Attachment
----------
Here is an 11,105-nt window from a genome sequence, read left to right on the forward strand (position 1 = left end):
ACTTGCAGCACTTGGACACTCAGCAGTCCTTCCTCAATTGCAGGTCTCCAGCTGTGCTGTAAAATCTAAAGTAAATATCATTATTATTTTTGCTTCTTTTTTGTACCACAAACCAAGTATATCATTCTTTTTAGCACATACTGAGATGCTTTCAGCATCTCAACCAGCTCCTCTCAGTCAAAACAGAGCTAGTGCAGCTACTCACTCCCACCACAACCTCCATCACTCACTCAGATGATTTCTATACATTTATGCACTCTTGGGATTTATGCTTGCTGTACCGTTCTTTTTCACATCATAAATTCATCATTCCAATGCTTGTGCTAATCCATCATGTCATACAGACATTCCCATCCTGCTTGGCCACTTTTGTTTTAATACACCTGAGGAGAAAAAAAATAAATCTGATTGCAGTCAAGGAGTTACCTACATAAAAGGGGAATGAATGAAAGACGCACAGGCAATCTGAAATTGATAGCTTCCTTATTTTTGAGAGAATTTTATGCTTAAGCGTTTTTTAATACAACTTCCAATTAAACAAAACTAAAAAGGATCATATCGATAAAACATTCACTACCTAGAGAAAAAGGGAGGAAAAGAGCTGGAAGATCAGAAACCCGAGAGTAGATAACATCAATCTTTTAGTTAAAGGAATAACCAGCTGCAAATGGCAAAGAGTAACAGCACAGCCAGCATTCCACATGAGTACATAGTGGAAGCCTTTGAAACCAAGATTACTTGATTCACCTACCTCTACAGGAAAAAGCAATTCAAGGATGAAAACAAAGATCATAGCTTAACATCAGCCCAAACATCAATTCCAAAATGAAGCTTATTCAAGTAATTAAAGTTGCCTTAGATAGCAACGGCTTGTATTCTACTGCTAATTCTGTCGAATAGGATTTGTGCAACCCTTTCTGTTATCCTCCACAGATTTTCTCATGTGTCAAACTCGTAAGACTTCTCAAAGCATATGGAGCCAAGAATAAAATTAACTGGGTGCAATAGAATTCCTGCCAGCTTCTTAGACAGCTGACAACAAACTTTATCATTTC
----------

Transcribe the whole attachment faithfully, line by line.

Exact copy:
Here is an 11,105-nt window from a genome sequence, read left to right on the forward strand (position 1 = left end):
ACTTGCAGCACTTGGACACTCAGCAGTCCTTCCTCAATTGCAGGTCTCCAGCTGTGCTGTAAAATCTAAAGTAAATATCATTATTATTTTTGCTTCTTTTTTGTACCACAAACCAAGTATATCATTCTTTTTAGCACATACTGAGATGCTTTCAGCATCTCAACCAGCTCCTCTCAGTCAAAACAGAGCTAGTGCAGCTACTCACTCCCACCACAACCTCCATCACTCACTCAGATGATTTCTATACATTTATGCACTCTTGGGATTTATGCTTGCTGTACCGTTCTTTTTCACATCATAAATTCATCATTCCAATGCTTGTGCTAATCCATCATGTCATACAGACATTCCCATCCTGCTTGGCCACTTTTGTTTTAATACACCTGAGGAGAAAAAAAATAAATCTGATTGCAGTCAAGGAGTTACCTACATAAAAGGGGAATGAATGAAAGACGCACAGGCAATCTGAAATTGATAGCTTCCTTATTTTTGAGAGAATTTTATGCTTAAGCGTTTTTTAATACAACTTCCAATTAAACAAAACTAAAAAGGATCATATCGATAAAACATTCACTACCTAGAGAAAAAGGGAGGAAAAGAGCTGGAAGATCAGAAACCCGAGAGTAGATAACATCAATCTTTTAGTTAAAGGAATAACCAGCTGCAAATGGCAAAGAGTAACAGCACAGCCAGCATTCCACATGAGTACATAGTGGAAGCCTTTGAAACCAAGATTACTTGATTCACCTACCTCTACAGGAAAAAGCAATTCAAGGATGAAAACAAAGATCATAGCTTAACATCAGCCCAAACATCAATTCCAAAATGAAGCTTATTCAAGTAATTAAAGTTGCCTTAGATAGCAACGGCTTGTATTCTACTGCTAATTCTGTCGAATAGGATTTGTGCAACCCTTTCTGTTATCCTCCACAGATTTTCTCATGTGTCAAACTCGTAAGACTTCTCAAAGCATATGGAGCCAAGAATAAAATTAACTGGGTGCAATAGAATTCCTGCCAGCTTCTTAGACAGCTGACAACAAACTTTATCATTTC